Alveolar macrophages (AM) from smokers contain a much higher quantity of intracellular iron than AM from nonsmokers. Since some forms of iron will catalyze the formation of hydroxyl radical (·OH) from superoxide and hydrogen peroxide, the ability of AM derived from smokers and nonsmokers to generate ·OH was assessed. No detectable ·OH was produced by AM from either source, suggesting that iron sequestration by AM may limit the potential for ·OH-mediated lung injury. Consistent with this hypothesis, the ability of bronchoalveolar lavage fluid (BAL) from smokers and nonsmokers to act as an ·OH catalyst decreased after exposure to AM. We found that, like AM, human monocyte-derived macrophages (MDM) have the ability to acquire large quantities of iron from small low molecular weight iron chelates as well as decrease the ability of BAL to act as a ·OH catalyst. When MDM or AM were exposed to the iron chelates or BAL they were then able to generate ·OH after phorbol myristate acetate stimulation. However, when acutely iron- loaded or BAL-exposed MDM were placed in culture, their ability to produce ·OH decreased with time to the level of non-iron-exposed controls. This process correlated with iron translocation from the plasma membrane to the cytosol as well as a 3-9-fold increase in cellular ferritin. No increase in antioxidant enzyme levels or induction of the heat shock response was observed. Iron sequestration by macrophages may protect nearby cells from exposure to potentially cytotoxic iron-catalyzed oxidants such as ·OH.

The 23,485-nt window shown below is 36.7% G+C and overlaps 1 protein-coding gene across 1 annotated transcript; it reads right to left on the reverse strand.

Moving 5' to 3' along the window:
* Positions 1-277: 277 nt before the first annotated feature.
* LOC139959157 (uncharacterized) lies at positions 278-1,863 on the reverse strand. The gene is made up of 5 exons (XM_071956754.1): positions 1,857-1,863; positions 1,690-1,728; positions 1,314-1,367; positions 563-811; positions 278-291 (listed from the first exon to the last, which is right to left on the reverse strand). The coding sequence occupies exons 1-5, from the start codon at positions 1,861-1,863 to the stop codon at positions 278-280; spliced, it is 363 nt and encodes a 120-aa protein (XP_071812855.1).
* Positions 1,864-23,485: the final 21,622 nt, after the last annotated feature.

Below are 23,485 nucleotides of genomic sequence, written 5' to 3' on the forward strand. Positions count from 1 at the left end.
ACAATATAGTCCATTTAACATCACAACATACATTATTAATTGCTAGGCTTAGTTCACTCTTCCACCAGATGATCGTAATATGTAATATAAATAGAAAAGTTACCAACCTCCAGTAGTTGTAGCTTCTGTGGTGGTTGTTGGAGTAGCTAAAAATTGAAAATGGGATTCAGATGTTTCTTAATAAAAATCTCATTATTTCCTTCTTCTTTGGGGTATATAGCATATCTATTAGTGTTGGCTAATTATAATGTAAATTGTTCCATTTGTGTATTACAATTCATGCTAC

- free radical
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